THE ADVOCATE 403
VOL. 77 PART 3 MAY 2019
person, you will know the things that your friend will be fretting about—the
house isn’t tidy or clean, the laundry isn’t done, the lawn hasn’t been cut.
To quote Nike’s famous slogan—“Just do it”. That is, just do what your
friend usually takes care of but is not able to. If you are not close to the person
but want to help, ask someone who is close to your friend what would
be most appreciated, and then make arrangements. For instance, send a gift
certificate for a house-cleaning service.
In Closing …
I read part of a Ph.D. thesis written by a student who had had cancer. She
described getting the diagnosis as going “from the land of the well to the
land of the ill” and that it felt like there was an invisible wall between the
two. The sick person feels like they are looking at a world in which they
used to live quite comfortably but in which they no longer seem to fit. That
description really struck a chord with me. I felt exactly that way.
Accordingly, my friends who mostly just treated me the way they had
always treated me made me feel so much better. Those who looked at me
sadly and treated me with kid gloves only made me feel worse about the
So treat your friend as you have always treated him or her. Let them
know you are concerned about their health issue, but don’t make all your
conversations about their disease. Talk about what you always talked
about—sports, fashion, kids, spouses. Don’t let the cancer take over.
It should go without saying, but it happened to me so I am going to mention
this. Don’t talk about people who died from cancer or who have had
their cancer come back. It is devastating to hear this when you are trying to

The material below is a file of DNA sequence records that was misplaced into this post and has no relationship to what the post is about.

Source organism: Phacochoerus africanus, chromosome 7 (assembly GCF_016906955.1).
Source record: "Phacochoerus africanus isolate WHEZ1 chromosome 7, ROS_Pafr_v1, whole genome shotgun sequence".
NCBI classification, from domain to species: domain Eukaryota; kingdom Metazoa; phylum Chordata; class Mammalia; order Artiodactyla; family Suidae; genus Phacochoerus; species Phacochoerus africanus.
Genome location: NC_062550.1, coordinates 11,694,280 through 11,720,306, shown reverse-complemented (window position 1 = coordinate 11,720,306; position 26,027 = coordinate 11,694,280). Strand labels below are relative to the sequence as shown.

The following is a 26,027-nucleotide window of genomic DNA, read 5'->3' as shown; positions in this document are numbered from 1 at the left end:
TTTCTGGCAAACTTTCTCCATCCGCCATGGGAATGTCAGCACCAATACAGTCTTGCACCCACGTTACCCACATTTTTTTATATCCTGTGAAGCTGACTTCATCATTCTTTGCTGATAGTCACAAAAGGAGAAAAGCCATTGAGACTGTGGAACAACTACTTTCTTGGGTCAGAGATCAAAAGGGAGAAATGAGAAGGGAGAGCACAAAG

be positive. Do talk about people you know who had cancer 20 or more
years ago and are doing great!
And my strongest advice is to not be worried about what to say or afraid
of saying the wrong thing. If you feel very unsure, just tell your friend “I am
not sure what to say”, then move on.
Whatever you do, don’t avoid the person because of the cancer. Find a
way in which you are comfortable communicating—with an e-mail (finally
someone who might appreciate receiving Internet jokes!), a card, a phone
call, a visit or a chance to get out of the house. Remember, your friend
doesn’t have leprosy—only cancer!
The Lawyers Assistance Program is an independent organization of members of the legal community (lawyers, judges,
families and support staff). We provide peer support and referral services to help people deal with personal problems,
including alcohol and drug dependence, stress, anxiety and depression. We are volunteers and staff committed to providing
confidential, compassionate and knowledgeable outreach, support and education. We seek to foster collegiality among our
peers and to promote health and well-being in our community. You can reach LAP by telephone at 604-685-2171, toll-free
at 1-888-685-2171 or via the LAP website: <www.lapbc.com>.